Wednesday, 16 June 2010

Arnside venues and Coldwell Parrock's Northern Marsh Orchids - 16th June 2010

Starting off from the AONB office at Arnside Railway Station, I was in the good company of Tony Riden (Countryside Officer for the AONB) and under his guidance we toured several of the Arnside premier nature reserve localities..

First it was "Ashmeadow", which was a idyllic spot tucked away right at the bottom of the Arnside promenade, nearby the Nursing Home. Here we had a short walk before coming upon a rough pasture area where there were already Common Spotted Orchids coming through, and a lonely "worn" specimen of the Northern Marsh Orchid. I was shown a old stone water trough which I believe does have some "smooth newts". Soon we were passing through another stile and here was a regular spot for "Toothwort" a semi-rare parasitic plant found in these parts.

We passed a lovely old Beech tree, which I was told to be probably the third oldest tree in Arnside and possibly dating to some 300 years..

Next on the agenda was a visit to Red Hills Wood, a mixed decideous woodland, where we did a short climb to a elevated position and here we found some rare orchids. Also Wild/Barren Strawberry fruits where everywhere.... A couple of Large Skipper Butterflies where constantly fluttering about....

We left Red Hills and headed back down to the Sandside direction and had a look on the spare ground which is almost opposite the "Shoreline Business Park" building. Here we found many flowers including rare orchids, together with several Common Spotted Orchids and one Northern Marsh Orchid.

We checked out another couple of spots nearby which had Twayblades at 75% growth, and possible Heleborines in early stages of growth....

The Jewel(s) in the Crown for today, came in Tony's suggestion to visit the site Coldwell Parrock, which is owned by the AONB Landscape Trust, which is next to Gait Barrows in the middle of Arnside and Silverdale AONB.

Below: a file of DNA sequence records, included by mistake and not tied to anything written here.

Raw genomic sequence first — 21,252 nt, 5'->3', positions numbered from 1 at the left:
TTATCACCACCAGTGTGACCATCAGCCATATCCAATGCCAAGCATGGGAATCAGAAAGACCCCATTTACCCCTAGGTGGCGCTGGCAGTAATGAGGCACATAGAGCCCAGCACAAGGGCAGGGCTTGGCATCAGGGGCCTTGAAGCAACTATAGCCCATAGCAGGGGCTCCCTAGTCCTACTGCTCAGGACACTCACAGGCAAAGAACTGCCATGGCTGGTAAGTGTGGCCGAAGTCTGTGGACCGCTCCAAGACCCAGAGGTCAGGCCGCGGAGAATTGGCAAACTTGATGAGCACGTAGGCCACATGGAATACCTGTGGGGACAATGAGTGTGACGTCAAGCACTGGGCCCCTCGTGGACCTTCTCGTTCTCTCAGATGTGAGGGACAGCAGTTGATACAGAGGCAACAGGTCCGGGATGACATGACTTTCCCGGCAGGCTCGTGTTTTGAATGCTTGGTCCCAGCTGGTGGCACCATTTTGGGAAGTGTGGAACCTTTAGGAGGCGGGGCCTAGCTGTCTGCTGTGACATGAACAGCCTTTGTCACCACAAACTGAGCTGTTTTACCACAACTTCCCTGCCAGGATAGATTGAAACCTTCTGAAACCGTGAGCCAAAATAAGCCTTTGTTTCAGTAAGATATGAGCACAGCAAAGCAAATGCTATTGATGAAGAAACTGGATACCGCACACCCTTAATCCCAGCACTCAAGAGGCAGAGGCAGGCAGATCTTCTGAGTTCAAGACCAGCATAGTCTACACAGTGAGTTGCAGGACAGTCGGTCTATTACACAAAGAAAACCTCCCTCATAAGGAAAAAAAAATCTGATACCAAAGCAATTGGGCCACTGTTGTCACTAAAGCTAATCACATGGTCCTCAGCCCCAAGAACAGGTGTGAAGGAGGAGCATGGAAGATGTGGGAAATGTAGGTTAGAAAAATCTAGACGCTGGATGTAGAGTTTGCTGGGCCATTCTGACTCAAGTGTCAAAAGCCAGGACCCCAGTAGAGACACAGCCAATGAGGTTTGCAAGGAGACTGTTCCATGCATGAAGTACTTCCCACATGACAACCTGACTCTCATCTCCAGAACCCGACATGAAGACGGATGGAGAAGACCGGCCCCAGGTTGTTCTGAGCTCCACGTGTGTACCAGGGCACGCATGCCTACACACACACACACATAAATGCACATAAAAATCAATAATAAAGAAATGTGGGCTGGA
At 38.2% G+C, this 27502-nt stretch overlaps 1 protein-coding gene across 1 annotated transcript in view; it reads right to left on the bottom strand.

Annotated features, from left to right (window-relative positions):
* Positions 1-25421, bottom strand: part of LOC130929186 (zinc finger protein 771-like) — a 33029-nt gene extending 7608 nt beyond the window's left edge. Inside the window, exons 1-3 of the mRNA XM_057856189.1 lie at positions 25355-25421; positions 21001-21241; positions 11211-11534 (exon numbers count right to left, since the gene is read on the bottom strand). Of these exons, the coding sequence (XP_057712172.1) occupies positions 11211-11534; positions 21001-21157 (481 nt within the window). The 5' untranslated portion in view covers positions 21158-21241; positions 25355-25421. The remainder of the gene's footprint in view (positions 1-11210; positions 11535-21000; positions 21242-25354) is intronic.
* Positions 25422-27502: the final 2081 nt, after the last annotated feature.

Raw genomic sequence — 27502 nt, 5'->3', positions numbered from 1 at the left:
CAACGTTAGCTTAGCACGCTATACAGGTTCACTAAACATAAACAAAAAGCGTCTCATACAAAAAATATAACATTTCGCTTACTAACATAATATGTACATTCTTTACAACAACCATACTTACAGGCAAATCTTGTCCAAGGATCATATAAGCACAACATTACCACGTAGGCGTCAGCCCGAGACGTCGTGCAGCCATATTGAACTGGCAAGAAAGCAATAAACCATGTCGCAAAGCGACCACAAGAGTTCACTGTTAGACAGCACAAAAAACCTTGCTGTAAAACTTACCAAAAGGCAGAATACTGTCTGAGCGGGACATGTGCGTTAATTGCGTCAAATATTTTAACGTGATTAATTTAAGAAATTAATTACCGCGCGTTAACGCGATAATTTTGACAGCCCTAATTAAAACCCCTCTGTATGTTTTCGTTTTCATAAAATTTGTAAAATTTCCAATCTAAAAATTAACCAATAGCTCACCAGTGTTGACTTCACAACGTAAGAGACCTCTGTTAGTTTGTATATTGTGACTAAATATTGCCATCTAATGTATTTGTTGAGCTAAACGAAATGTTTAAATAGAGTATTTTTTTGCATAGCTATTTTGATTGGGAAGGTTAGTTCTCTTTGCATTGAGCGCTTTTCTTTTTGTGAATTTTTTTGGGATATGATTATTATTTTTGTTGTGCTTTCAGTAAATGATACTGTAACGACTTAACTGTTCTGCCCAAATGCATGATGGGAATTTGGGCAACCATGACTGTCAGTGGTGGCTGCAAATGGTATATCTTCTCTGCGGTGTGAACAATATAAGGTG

Already this year the site has produced some excellent growth of "primula" (both Cowslip and primrose) which could well be attracting the Duke of Burgundy Butterfly, though as yet not confirmed, but it is a possibility for the future especially with its close proximity to the nearby populations at Gait Barrows. Also the site has already this year, had superb growths of Herb Paris (can still be seen, but now past its best), also Early Purple Orchids have gradually increased in recent years, with the help of conservation grazing, with a count of 94 flowering spikes counted in 2008, 112 last year and with over 150 counted this year.

But today our main expectation was to hopefully see the Northern Marsh Orchid, and we were not to be dissapointed. It was expected we would see maybe up to half a dozen, but we had such a suprise and what a privilige to witness what may have been up to two hundred stunning "magenta" Marsh Orchid flower heads. The largest proportion where to the West side of the reserve and at the time we were there (1400hrs approx), the majority group were being shaded by a large decideous tree. At one point they where so close to one another you had to be so careful where you stood. Also there where many Common Spotted Orchids amongst them. A small proportion of these we suspected could well be a hybrid of the Common Spotted species, in that they showed three quarters of their lancelate spike to be pinkish/magenta continuing to a white head tip which was about a third in length of the full spike.. It will be interesting to see how they turn out over the coming days.

Thanks Tony for a great morning...

(And here is a photo of a good mixture of both Common Spotted and Northern Marsh Orchids.)(Please click over photos "once" and then click again for full enlargement"..)